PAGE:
The European Union wants to help open a sea route to Gaza and to revive and expand its role at the land crossings into the area, diplomatic sources told The Jerusalem Post on Thursday.

Its Foreign Affairs Council plans to debate the matter on Monday, when ministers from the EU’s 27 countries convene in Luxembourg for their monthly meeting.

The debate comes amidst sharp international criticism of Israel’s three-year policy of closing Gaza’s land passages to all but humanitarian goods.

“The EU has called for an immediate and sustained opening of the Gaza crossings and they will look into options of how the EU could facilitate this,” a council spokeswoman told the Post.

According to diplomatic sources the EU has floated a plan for Gaza-bound ships to be inspected in Cyprus to ensure that no weapons are on board.

A European vessel would then accompany the ship to Gaza. In an alternative plan the ship would dock first in Ashdod to be inspected by Israel and then proceed under similar accompaniment to Gaza.

The diplomatic sources did not address the technical problems posed by the fact that Gaza’s port is not large enough to accommodate cargo ships.

Even before Israel imposed a naval blockade on Gaza, no cargo ships sailed there. Historically, all goods that entered the area in bulk did so by land.

The head of the Palestinian Federation of Industry in Gaza, Amr Hamad, told the Post that the business sector has separately proposed a plan by which ferry boats would meet the cargo ships close to the shore and bring the cargo into the port. He said that such a plan was discussed this week with Quartet special envoy Tony Blair, who was in the region.

He stressed that the business community in Gaza at present preferred that the goods head first to Ashdod, so as to maintain a relationship with the Israeli customs envelope. The business sector in Gaza is not ready to break its economic ties with Israel, he added.

An Israeli official told the Post that the government was very skeptical about any proposal for an international body, including the EU, to monitor Gaza-bound ships.

In the last two weeks Israeli officials have repeatedly explained that the naval blockade is intended to prevent the smuggling of weapons into Gaza. The scale of weapons that can be brought in by sea is much greater than those that can be smuggled in by land.

The Israeli official pointed out that a multinational force placed by the UN Security Council along the Lebanese border has not been able to prevent weapons smuggling there.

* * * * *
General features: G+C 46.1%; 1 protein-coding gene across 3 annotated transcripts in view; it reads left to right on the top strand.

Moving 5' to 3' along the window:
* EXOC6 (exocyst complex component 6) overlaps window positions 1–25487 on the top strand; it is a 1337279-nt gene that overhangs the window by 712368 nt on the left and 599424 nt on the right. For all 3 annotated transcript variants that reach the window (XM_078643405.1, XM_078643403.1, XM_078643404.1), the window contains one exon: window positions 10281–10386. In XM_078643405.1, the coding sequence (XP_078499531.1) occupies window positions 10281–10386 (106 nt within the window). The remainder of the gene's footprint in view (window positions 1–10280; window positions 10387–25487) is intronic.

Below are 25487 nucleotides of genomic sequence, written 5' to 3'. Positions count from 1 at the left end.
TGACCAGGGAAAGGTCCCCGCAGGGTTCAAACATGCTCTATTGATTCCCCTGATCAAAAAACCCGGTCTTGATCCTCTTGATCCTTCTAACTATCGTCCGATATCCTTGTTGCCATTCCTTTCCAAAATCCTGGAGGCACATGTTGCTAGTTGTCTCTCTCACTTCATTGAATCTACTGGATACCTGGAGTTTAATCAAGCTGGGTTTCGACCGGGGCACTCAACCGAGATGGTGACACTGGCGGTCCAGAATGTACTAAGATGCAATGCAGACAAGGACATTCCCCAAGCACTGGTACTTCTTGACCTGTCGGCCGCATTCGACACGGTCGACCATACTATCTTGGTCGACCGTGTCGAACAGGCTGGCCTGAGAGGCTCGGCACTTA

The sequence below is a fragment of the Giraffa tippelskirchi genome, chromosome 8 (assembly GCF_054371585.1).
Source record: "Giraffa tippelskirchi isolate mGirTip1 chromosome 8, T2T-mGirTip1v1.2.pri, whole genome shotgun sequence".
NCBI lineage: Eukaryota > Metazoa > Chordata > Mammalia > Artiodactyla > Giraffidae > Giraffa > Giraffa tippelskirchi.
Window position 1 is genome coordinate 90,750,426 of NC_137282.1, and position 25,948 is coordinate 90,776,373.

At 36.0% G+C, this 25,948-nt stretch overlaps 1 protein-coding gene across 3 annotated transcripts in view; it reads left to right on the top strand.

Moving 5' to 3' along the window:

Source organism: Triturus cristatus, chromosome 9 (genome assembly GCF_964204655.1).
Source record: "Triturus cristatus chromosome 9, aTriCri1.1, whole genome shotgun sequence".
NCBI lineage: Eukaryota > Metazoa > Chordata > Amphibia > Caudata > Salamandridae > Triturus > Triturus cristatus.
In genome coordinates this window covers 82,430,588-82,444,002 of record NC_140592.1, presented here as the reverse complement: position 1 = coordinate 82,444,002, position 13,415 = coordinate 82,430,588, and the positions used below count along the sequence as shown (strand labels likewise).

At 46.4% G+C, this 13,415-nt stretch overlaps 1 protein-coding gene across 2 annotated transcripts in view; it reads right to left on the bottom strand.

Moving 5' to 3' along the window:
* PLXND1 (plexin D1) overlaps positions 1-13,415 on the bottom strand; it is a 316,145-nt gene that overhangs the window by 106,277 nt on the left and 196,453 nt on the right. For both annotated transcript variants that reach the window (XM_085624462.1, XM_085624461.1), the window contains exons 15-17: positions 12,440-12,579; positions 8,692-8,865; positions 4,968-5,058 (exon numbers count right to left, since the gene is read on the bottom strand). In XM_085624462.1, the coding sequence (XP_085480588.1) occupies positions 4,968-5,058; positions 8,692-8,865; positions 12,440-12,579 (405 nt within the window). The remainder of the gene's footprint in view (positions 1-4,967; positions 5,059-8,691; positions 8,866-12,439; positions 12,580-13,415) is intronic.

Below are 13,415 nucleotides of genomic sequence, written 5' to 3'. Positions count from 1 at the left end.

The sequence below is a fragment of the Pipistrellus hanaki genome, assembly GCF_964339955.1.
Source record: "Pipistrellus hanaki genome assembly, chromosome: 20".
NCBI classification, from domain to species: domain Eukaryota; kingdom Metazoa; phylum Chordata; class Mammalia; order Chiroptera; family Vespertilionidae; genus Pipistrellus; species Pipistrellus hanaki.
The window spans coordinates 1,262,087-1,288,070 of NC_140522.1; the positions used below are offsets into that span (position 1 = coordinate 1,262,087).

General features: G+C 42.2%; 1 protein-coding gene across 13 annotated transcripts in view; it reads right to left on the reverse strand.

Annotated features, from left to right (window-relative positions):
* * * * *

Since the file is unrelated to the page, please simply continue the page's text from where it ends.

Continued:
Earlier this week French Foreign Minister Bernard Kouchner said, “We all understand why there must be no more arms in this enclosed Gaza Strip.” But he added that he believed the EU could help prevent that.

The EU “can easily monitor the cargoes of boats heading for Gaza. We can do this. We want to do it and we would do it very willingly.”

He also called for the EU to send its monitors, otherwise known as the European Border Assistance Mission, back to the Rafah crossing from Gaza into Egypt, which was built for pedestrian passage.

The work of those monitors was halted for security reasons, after the 2007 coup in which Hamas threw Fatah out of Gaza.

Fatah was stationed on the Gaza side of all four crossings: Rafah on the Egyptian border and the Israeli border crossings of Kerem Shalom, Karni and Erez.

All agreements relating to those crossings involved Israel and the Palestinian Authority, not Hamas.

EUBAM in Rafah operated under a 2005 agreement, which it had with both Israel and the Palestinian Authority.

Since 2007 its representatives have sat in Ashkelon, under the terms of the 2005 agreement, in hopes that they would be able to return to Rafah.

Last week Egypt opened the Rafah borders, as it has done intermittently in the last three years, without EUBAM.

Diplomatic sources said if EUBAM returned it would be under the terms of the 2005 agreement. The sources did not address the the internal conflict between Fatah and Hamas, which to date has made it impossible to revive that agreement.

If anything, the sources said, the EU wants to also station EUBAM at the Kerem Shalom and Karni crossings, where goods now enter the area. They did not mention the Erez pedestrian crossing.

Diplomatic sources said the EU also wants Israel to rescind its restrictions on consumer goods, its ban on building materials and bulk products necessary to revive Gaza factories.

At present, only 25 percent of the amount of goods that used to flow through the crossings enter Gaza.

An Israeli official told the Post that the government had already shown some flexibility in increasing the variety and amount of consumer goods and had approved construction materials for 12 projects. If those projects are successful, they can be a model for additional endeavors, the official said.

But the official stressed that the restrictions at the passages are aimed at weakening Hamas in Gaza, and that Israel has no intention of allowing a full revival of the Gaza economy as long as Hamas refuses to renounce violence and does not recognize Israel and past agreements with the Palestinian Authority.

The official noted that Palestinians in Gaza continue to launch missiles against Israel and that Hamas is openly hostile to it.

Herb Keinon contributed to this report.

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